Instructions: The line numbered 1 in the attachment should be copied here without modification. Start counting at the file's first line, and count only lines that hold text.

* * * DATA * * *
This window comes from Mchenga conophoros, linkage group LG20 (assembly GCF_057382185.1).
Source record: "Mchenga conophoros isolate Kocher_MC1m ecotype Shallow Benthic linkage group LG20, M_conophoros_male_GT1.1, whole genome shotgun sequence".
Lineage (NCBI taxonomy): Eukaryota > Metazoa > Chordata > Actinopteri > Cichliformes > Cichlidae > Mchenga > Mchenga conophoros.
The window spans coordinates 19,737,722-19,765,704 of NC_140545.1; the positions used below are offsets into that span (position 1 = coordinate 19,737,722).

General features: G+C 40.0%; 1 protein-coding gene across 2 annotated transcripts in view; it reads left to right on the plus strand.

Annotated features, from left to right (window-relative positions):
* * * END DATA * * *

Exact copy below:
This window comes from Mchenga conophoros, linkage group LG20 (assembly GCF_057382185.1).